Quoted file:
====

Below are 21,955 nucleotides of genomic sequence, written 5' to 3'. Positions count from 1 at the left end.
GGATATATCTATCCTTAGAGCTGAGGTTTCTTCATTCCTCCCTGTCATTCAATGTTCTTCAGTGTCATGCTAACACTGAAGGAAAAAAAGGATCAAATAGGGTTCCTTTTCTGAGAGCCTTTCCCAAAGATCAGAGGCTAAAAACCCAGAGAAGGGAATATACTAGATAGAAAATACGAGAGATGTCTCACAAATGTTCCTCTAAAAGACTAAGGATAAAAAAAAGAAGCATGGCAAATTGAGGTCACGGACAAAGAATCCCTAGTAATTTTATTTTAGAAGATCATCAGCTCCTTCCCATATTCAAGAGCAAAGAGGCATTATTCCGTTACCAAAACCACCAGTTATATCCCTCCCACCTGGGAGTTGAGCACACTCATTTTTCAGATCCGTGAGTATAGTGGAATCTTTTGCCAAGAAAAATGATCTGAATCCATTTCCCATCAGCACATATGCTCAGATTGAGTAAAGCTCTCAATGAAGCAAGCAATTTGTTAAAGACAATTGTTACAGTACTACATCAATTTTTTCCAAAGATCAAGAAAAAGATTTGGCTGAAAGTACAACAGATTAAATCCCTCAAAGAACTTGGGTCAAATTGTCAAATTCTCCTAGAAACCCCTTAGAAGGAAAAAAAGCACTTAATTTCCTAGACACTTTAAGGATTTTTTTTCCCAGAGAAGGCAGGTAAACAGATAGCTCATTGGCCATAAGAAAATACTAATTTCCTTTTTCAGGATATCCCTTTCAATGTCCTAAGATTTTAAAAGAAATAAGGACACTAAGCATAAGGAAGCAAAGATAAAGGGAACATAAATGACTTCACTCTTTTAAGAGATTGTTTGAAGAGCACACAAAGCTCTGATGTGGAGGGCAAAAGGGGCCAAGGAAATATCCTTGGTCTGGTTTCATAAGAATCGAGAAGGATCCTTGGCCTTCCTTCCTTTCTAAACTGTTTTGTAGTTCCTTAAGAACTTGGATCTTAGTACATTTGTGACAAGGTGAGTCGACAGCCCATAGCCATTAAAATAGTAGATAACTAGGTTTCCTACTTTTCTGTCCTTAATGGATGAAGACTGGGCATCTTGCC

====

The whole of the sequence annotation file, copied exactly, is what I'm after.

Below are 21,955 nucleotides of genomic sequence, written 5' to 3'. Positions count from 1 at the left end.
GGATATATCTATCCTTAGAGCTGAGGTTTCTTCATTCCTCCCTGTCATTCAATGTTCTTCAGTGTCATGCTAACACTGAAGGAAAAAAAGGATCAAATAGGGTTCCTTTTCTGAGAGCCTTTCCCAAAGATCAGAGGCTAAAAACCCAGAGAAGGGAATATACTAGATAGAAAATACGAGAGATGTCTCACAAATGTTCCTCTAAAAGACTAAGGATAAAAAAAAGAAGCATGGCAAATTGAGGTCACGGACAAAGAATCCCTAGTAATTTTATTTTAGAAGATCATCAGCTCCTTCCCATATTCAAGAGCAAAGAGGCATTATTCCGTTACCAAAACCACCAGTTATATCCCTCCCACCTGGGAGTTGAGCACACTCATTTTTCAGATCCGTGAGTATAGTGGAATCTTTTGCCAAGAAAAATGATCTGAATCCATTTCCCATCAGCACATATGCTCAGATTGAGTAAAGCTCTCAATGAAGCAAGCAATTTGTTAAAGACAATTGTTACAGTACTACATCAATTTTTTCCAAAGATCAAGAAAAAGATTTGGCTGAAAGTACAACAGATTAAATCCCTCAAAGAACTTGGGTCAAATTGTCAAATTCTCCTAGAAACCCCTTAGAAGGAAAAAAAGCACTTAATTTCCTAGACACTTTAAGGATTTTTTTTCCCAGAGAAGGCAGGTAAACAGATAGCTCATTGGCCATAAGAAAATACTAATTTCCTTTTTCAGGATATCCCTTTCAATGTCCTAAGATTTTAAAAGAAATAAGGACACTAAGCATAAGGAAGCAAAGATAAAGGGAACATAAATGACTTCACTCTTTTAAGAGATTGTTTGAAGAGCACACAAAGCTCTGATGTGGAGGGCAAAAGGGGCCAAGGAAATATCCTTGGTCTGGTTTCATAAGAATCGAGAAGGATCCTTGGCCTTCCTTCCTTTCTAAACTGTTTTGTAGTTCCTTAAGAACTTGGATCTTAGTACATTTGTGACAAGGTGAGTCGACAGCCCATAGCCATTAAAATAGTAGATAACTAGGTTTCCTACTTTTCTGTCCTTAATGGATGAAGACTGGGCATCTTGCC